Supreme Court heard oral arguments on race-conscious school placements

On December 4, 2006, the US Supreme Court heard oral arguments in two cases which presented the question of whether the Court's affirmative action decisions in Grutter v. Bollinger and Gratz v. Bollinger allowed public school districts to assign students to certain schools based partially on their race. In both cases, parents of students challenged that this use of race violated the Equal Protection Clause of the Fourteenth Amendment. The court ultimately struck down public school consideration of race in the consolidated cases of Meredith v. Jefferson County Board of Education and Parents Involved v. Seattle School District.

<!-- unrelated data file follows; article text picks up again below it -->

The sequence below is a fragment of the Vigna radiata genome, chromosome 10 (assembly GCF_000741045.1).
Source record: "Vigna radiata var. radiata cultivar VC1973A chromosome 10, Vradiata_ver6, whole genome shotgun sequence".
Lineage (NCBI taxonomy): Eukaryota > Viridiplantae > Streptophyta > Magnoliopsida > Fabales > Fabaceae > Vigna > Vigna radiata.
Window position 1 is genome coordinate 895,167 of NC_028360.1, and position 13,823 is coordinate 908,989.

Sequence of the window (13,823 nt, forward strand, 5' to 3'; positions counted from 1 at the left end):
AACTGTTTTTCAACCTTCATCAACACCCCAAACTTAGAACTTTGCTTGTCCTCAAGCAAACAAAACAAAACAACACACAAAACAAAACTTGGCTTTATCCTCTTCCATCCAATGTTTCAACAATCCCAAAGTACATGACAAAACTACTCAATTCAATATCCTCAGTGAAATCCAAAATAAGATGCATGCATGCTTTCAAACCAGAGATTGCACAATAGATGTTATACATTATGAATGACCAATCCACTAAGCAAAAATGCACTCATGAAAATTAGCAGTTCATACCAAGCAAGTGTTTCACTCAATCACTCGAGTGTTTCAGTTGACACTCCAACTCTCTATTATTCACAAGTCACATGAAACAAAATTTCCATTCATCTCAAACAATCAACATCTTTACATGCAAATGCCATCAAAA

Learn more about the laws governing equal protection and affirmative action from the JURIST news archive.


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This Day at Law is JURIST's platform for legal history, highlighting interseting and important developments that shaped the law and the world.

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